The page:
The new task force will also discuss unique opportunities for a festival theme and could develop a list of potential entertainment venues to be used throughout the city for the festival, consider other potential festival dates, and develop a list of potential partners.

The meeting of the Special Events Advisory Task Force starts at 4:30 p.m. Thursday, April 23, in the Oak Ridge Recreation Center’s Craft Room at 1402 Oak Ridge Turnpike. [Read more…]

Council approves ORHS stoplight contract in 4-3 vote

Oak Ridge Turnpike Stoplight at Oak Ridge High School

In a 4-3 vote Monday, the Oak Ridge City Council approved a contract to install a traffic signal at the Oak Ridge High School on Oak Ridge Turnpike.

 

Note: This story was updated at 8:42 a.m. April 15.

The City Council approved a contract to install a stoplight on Oak Ridge Turnpike in front of Oak Ridge High School in a 4-3 vote on Monday.

Public Works Director Gary Cinder said the light will be green most of the time on Oak Ridge Turnpike. But it will turn red when cars are leaving the High School, giving those drivers a green light.

And the traffic signal lights will turn all-red when pedestrians are crossing, Cinder said. [Read more…]

Council rejects ORPD investigation proposals, approves MTAS review

Oak Ridge City Council on Feb. 9, 2015

On Friday, March 27, the Oak Ridge City Council agreed to use the Municipal Technical Advisory Service at the University of Tennessee to conduct a 30-day review of turnover, morale, and administrative policies in the Oak Ridge Police Department. (File photo)

 

Note: This story was last updated at 12:30 p.m. March 30.

Despite calls for an investigation, the Oak Ridge City Council on Friday approved a proposal from a University of Tennessee agency to review—rather than investigate—the Oak Ridge Police Department, focusing on turnover, morale, and administrative policies.

A series of motions by City Council member Trina Baughn, who has pushed hardest for an investigation of the ORPD and its police chief, were rejected. Among other things, Baughn’s proposals would have required all Police Department employees to spend at least 10 minutes with the investigator, regardless of whether they wanted to say anything; sought to interview all former workers who have left since May 2011, when Police Chief Jim Akagi was hired; given those interviewed a chance to participate in a “no confidence” vote against the chief; and look into Akagi’s previous history, including his prior employment with the U.S. Drug Enforcement Administration.

Council also rejected a motion by Baughn to investigate the allegations included in a grievance filed by a former police officer and claims made in letters by former officers.

The 30-day review that was approved Friday was first proposed as a general concept by Oak Ridge City Council member Kelly Callison during a February meeting, with more detail added since then.

[Read more…]

Council to consider reviewing, investigating ORPD in special meeting Friday

Oak Ridge City Council on Feb. 9, 2015

The Oak Ridge City Council on Monday, Feb. 9, agreed to a third-party review of turnover and morale in the Oak Ridge Police Department but rejected requests for two other probes. On Friday, March 27, the Council could consider reviewing or investigating the ORPD—there has been a dispute over which term to use—placing the police chief on administrative leave, or accepting a proposal from the Municipal Technical Advisory Service to conduct a 30-day review. (File photo)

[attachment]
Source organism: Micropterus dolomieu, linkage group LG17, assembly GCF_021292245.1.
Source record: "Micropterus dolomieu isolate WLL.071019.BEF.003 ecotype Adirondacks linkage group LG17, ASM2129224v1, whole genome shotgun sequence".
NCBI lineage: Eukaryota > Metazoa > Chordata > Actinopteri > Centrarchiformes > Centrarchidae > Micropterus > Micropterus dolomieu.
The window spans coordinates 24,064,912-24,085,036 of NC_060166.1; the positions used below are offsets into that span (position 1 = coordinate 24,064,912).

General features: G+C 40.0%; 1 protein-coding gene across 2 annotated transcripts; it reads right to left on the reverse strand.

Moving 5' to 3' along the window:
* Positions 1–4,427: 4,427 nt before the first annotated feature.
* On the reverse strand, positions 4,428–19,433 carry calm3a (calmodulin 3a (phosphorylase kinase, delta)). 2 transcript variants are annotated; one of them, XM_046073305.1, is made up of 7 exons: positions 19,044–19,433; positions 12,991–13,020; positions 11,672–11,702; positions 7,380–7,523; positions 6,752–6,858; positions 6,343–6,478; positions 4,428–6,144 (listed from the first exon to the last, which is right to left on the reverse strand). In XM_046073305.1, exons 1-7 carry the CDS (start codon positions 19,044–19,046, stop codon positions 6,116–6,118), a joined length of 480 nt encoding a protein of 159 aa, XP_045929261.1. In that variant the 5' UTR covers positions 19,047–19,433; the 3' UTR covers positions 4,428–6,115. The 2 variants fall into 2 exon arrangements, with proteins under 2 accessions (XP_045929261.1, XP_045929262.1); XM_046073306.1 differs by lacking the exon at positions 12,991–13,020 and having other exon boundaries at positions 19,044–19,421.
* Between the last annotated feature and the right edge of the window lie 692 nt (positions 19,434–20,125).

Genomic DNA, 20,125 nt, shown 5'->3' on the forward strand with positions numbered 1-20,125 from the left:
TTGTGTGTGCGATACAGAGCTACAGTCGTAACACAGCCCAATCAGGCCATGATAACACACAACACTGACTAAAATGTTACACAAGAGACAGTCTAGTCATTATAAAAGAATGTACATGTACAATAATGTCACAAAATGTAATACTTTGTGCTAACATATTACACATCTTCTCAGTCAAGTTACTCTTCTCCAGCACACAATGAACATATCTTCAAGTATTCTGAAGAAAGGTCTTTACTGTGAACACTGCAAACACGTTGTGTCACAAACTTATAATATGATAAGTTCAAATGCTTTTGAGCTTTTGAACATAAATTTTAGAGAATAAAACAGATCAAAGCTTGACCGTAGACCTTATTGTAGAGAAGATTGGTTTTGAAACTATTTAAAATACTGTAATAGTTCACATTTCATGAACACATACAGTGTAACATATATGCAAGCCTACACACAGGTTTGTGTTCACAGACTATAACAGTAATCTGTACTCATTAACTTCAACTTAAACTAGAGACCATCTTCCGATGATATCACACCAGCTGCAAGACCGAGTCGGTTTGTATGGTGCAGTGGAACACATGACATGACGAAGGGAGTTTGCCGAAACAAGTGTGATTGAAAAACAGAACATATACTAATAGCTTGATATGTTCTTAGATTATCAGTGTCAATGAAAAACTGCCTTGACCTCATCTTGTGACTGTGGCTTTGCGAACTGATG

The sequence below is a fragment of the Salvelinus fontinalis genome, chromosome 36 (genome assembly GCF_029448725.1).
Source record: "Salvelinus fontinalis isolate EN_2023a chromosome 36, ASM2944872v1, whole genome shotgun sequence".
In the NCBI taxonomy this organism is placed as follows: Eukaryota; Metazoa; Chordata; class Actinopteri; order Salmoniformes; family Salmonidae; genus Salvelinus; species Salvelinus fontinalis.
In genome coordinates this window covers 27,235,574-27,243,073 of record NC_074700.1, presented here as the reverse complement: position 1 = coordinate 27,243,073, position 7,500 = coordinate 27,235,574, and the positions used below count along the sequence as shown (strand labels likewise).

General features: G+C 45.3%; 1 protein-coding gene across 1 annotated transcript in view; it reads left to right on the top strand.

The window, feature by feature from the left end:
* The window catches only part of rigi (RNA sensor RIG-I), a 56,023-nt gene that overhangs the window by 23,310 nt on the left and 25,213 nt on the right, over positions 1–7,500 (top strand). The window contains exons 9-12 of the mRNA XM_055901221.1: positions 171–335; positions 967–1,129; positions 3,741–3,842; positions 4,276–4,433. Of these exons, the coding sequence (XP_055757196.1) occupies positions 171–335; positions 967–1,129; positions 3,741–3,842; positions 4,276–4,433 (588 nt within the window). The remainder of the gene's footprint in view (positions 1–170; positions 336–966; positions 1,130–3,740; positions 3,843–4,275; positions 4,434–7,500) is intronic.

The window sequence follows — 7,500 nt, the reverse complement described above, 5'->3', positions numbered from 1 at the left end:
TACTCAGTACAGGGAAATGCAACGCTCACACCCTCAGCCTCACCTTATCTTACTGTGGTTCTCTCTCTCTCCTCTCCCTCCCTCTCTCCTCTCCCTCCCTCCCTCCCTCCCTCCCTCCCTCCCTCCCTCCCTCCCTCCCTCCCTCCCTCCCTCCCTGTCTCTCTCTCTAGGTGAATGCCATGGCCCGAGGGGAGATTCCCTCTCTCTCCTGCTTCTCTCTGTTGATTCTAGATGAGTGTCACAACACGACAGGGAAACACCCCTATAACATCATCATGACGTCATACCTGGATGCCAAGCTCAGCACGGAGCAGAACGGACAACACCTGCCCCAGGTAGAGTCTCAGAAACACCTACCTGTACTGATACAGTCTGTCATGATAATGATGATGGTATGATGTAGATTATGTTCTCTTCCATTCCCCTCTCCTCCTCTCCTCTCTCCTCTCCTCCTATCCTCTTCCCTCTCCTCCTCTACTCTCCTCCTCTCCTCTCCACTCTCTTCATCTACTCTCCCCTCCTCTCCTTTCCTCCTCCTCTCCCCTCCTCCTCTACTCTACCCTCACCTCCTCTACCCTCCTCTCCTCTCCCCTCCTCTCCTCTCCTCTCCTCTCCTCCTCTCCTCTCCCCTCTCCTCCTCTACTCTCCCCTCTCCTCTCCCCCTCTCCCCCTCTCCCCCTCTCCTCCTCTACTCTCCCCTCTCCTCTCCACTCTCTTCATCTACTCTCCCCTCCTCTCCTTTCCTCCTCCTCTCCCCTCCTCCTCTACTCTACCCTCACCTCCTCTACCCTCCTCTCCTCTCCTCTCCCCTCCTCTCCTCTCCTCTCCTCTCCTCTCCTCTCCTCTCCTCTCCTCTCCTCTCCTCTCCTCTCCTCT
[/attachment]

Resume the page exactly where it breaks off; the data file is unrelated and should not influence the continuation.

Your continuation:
The Oak Ridge City Council will consider whether to review or investigate the Oak Ridge Police Department during a special meeting on Friday, March 27. The Council will also consider whether to place the police chief on administrative leave during the investigation, if one is conducted.

City Council members Trina Baughn and Rick Chinn called for the special meeting earlier this month, and it was set for this Friday, March 27. Baughn and Chinn asked to set the parameters of an investigation and possibly select an investigator during the special meeting. They also asked to discuss and possibly vote on placing the police chief on administrative leave during the investigation.

Once it became clear that the special meeting would be called, Council members Ellen Smith and Charlie Hensley asked to consider selecting a reviewer to conduct the police review, as opposed to an investigation, approved in February. [Read more…]

City Council schedules special meeting for ORPD review, investigation

Oak Ridge City Council on Feb. 9, 2015

The Oak Ridge City Council on Monday, Feb. 9, agreed to a third-party review of turnover and morale in the Oak Ridge Police Department but rejected requests for two other probes. On Monday, March 9, the Council did not consider a proposal from the Municipal Technical Advisory Service to conduct the 30-day review, but members did call for a special meeting on Friday, March 27, to consider a review or investigation. (File photo)

 

Note: This story was last updated at 8:20 p.m.

Despite concerns about the timing, the Oak Ridge City Council later this month will consider steps that could be used to help review or investigate—there has been a dispute over which word to use—the turnover, morale, and administrative policies in the Oak Ridge Police Department.